It was all going well until the penultimate day. Severe cyclonic storm Asani intensified rapidly over the Bay of Bengal and advanced towards India’s east coast till Tuesday evening as predicted. The India Meteorological Department (IMD) was positive that the storm, in all likelihood, would recurve towards the sea when it reached near the north Andhra Pradesh coast, and eventually fizzle out.
But the plan went awry. The cyclone did not turn.
Instead, it slowly moved towards Andhra Pradesh on Wednesday evening and crossed the coast between Machilipatnam and Narsapur between 5.30 pm and 7.30 pm while weakening into a deep depression. Winds with speeds of 55-75 km per hour gusting up to 75 km per hour lashed the coastal districts, coupled with extremely heavy rains.
In its earlier forecast on May 9, IMD had indicated that the storm was unlikely to make landfall over the east coast, and recurve and move towards northwest Bay of Bengal off Odisha coast. On May 10, it revised its forecast, suggesting that the cyclone was likely to move along the Narsapur, Yanam, Kakinada, Tuni, and Visakhapatnam coasts and emerge into west-central Bay of Bengal off north Andhra Pradesh coasts by Wednesday night. But early on May 11, the day it made its landfall, the IMD issued a cyclone warning for Andhra Pradesh. The weather department also swiftly added a storm surge warning of 0.5 m, expecting inundation of low-lying areas of Krishna, East and West Godavari districts of Andhra Pradesh, and Yanam of Puducherry. But it maintained that evacuation would not be necessary.
“It was 50:50,” said Dr M Mohapatra, director-general at IMD, New Delhi, while talking about the cyclone path. “A mid-latitude westerly trough was approaching, and the forecast models suggested that it would counter the cyclone in the sea and steer it north-northeastwards. But that did not happen because the height of the cyclone had decreased as it weakened into a deep depression near the coast. By the time, the cyclone had already moved a little ahead and crossed the coast. However, even then, it remained half over the land, and half over the sea.”
The mid-latitude trough is basically a low-pressure weather system that is an indicator of a shift in the wind, and meteorologists expected that it would push the cyclone towards the sea.
The IMD, however, exuded confidence that it was able to forecast the intensity right from the start, and that ensured the damage was minimised. “The re-curvature did not happen. But either way, we were certain that by the time it would reach near the coast, it would lose its intensity, and the damage would be minimised. There were timely warnings of inundation of low-lying areas, heavy rains, wind gusts, and tidal wave warnings for fishermen,” said the IMD chief. “What reached the coast were remnants of the cyclone which caused heavy rains. So, our intensity forecast was perfect.”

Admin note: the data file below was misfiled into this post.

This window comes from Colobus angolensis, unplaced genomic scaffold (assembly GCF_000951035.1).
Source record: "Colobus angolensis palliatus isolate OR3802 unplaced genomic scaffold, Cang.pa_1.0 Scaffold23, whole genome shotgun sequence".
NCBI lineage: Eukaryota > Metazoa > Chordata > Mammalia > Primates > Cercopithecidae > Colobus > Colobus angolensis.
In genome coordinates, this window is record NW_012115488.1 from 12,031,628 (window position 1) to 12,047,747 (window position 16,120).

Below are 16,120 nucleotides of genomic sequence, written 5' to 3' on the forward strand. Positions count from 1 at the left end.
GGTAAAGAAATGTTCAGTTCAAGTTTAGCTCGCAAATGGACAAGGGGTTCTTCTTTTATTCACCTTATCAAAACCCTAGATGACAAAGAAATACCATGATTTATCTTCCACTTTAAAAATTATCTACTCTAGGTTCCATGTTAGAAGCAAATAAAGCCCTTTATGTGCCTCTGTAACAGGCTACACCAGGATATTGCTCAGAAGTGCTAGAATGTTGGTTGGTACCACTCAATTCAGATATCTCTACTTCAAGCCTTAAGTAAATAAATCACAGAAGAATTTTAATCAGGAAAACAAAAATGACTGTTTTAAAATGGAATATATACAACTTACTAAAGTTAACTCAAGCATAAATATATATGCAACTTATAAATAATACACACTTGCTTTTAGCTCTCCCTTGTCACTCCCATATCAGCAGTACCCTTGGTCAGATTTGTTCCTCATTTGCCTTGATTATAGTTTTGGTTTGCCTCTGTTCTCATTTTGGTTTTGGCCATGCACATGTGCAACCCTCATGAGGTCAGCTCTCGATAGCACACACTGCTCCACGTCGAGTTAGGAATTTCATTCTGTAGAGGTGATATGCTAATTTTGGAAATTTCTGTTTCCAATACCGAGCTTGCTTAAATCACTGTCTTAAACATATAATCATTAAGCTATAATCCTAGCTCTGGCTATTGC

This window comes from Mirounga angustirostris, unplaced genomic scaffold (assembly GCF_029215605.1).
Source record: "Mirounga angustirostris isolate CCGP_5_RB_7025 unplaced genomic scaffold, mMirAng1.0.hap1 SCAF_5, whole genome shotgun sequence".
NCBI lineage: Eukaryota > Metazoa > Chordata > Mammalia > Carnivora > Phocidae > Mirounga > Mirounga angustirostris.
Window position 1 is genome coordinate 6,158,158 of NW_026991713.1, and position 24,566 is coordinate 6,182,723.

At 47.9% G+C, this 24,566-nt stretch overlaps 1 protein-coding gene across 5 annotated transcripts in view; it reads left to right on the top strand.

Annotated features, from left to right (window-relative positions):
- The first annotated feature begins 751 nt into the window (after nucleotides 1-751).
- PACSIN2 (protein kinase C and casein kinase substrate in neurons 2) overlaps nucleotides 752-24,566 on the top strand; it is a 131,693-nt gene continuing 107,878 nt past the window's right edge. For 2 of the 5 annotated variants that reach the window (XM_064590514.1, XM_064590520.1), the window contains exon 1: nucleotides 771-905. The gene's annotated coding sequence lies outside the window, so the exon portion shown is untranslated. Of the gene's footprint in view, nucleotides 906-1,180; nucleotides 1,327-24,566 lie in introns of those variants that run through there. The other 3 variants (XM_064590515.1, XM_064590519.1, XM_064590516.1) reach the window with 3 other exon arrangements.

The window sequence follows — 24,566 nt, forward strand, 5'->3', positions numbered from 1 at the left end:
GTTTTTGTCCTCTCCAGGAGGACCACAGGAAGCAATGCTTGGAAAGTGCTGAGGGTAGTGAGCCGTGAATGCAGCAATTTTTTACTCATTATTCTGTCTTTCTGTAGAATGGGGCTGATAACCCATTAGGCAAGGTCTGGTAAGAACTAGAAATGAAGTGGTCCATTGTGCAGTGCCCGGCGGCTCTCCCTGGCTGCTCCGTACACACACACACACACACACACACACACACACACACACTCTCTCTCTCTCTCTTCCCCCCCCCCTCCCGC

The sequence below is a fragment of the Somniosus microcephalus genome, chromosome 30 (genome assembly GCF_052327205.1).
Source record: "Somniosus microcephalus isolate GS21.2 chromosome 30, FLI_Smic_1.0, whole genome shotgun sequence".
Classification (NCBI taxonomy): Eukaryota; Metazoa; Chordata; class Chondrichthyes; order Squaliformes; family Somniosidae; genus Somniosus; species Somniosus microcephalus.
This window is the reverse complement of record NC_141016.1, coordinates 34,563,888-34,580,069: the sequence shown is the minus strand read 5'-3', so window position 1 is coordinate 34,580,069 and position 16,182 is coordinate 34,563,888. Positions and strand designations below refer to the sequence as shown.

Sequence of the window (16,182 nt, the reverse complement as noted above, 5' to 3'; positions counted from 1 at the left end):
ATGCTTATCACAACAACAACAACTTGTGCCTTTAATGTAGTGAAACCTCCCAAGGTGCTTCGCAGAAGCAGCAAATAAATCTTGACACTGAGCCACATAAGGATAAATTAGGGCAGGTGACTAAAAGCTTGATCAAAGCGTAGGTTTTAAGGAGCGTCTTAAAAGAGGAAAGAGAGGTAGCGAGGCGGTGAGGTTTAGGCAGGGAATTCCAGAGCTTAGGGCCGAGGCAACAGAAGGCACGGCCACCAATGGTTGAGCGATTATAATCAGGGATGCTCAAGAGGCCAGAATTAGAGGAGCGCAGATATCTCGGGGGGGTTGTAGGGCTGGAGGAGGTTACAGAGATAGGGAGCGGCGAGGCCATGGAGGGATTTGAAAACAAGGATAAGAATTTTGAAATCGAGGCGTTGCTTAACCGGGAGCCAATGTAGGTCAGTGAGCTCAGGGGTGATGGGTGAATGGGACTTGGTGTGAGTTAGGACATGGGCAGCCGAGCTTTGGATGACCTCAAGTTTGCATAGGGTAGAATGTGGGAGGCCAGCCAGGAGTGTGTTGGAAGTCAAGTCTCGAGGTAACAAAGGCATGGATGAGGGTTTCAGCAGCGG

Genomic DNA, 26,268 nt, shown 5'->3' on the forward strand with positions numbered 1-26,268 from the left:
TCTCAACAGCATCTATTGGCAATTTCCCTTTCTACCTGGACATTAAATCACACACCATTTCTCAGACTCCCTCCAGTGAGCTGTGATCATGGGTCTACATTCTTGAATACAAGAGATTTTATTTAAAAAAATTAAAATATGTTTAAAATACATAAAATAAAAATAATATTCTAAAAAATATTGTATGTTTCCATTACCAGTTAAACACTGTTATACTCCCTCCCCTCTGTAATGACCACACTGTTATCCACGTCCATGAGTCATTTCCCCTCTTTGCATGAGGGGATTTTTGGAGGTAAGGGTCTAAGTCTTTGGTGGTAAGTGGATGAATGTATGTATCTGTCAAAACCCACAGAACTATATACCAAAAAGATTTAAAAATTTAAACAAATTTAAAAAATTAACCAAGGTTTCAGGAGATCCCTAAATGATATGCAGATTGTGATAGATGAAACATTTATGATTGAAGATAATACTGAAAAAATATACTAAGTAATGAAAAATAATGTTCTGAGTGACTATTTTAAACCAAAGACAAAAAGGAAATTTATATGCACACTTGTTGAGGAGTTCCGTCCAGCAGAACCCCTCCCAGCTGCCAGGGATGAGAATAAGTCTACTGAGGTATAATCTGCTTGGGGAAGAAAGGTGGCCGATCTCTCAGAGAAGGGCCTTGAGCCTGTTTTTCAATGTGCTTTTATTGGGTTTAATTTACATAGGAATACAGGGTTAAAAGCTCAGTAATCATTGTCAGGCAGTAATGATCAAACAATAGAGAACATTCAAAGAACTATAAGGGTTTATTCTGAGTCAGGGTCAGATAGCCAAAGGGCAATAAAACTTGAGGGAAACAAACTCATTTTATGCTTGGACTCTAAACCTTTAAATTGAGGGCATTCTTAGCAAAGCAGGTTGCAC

Stalled in the sea
Another challenge that Cyclone Asani threw at meteorologists was its tendency to stagnate for longer durations, as it moved closer to the coast. One of the factors was the relatively cooler sea waters near the coast that calmed the raging storm.
According to senior scientist Dr KJ Ramesh, former head at IMD, the cyclone not only intensified rapidly, but it also weakened relatively faster which was well-predicted by IMD. It grew from a low-pressure system into a Severe Cyclone within three days, as it advanced from the South Andaman Sea towards the west-central Bay of Bengal at a speed of about 25kmph. But just when it was reaching closer to the coast, it began to slow down and remained practically stationary for long hours. The speed dropped to 6km/hour just while it was barely 40 km southeast of Machilipatnam against the normal speed of 13 km/hour. This led to further cooling of the waters near the coast. There was also cold and dry incursion from the land, that weakened the storm further. Even after it made its landfall over the coast, it remained almost stagnant for several hours, while gradually becoming weaker.
“Ocean conditions have also been changing the shape and characteristics of the cyclones,” said Ramesh. “Ultimately, it is a seesaw effect between the transient systems like a cyclone and the larger atmospheric circulation. The ocean heat content that powers these storms was low over the west-central Bay of Bengal, so it was certain that it would weaken. But it is the concurrent conditions of land and sea that decide which way a cyclone will eventually go. In either case, the storm was expected to weaken which it did, and not cause major damage. So, adequate warning was in place.”
The latest updates show that the system slowly moved south-southwestwards and remained practically stationary over the same region in coastal Andhra Pradesh for over several hours, and continued to dissipate. By Thursday evening, it had already become a well-marked low-pressure area, bringing heavy rains over Rayalaseema, north coastal districts of Andhra Pradesh, and eastern parts of Karnataka.
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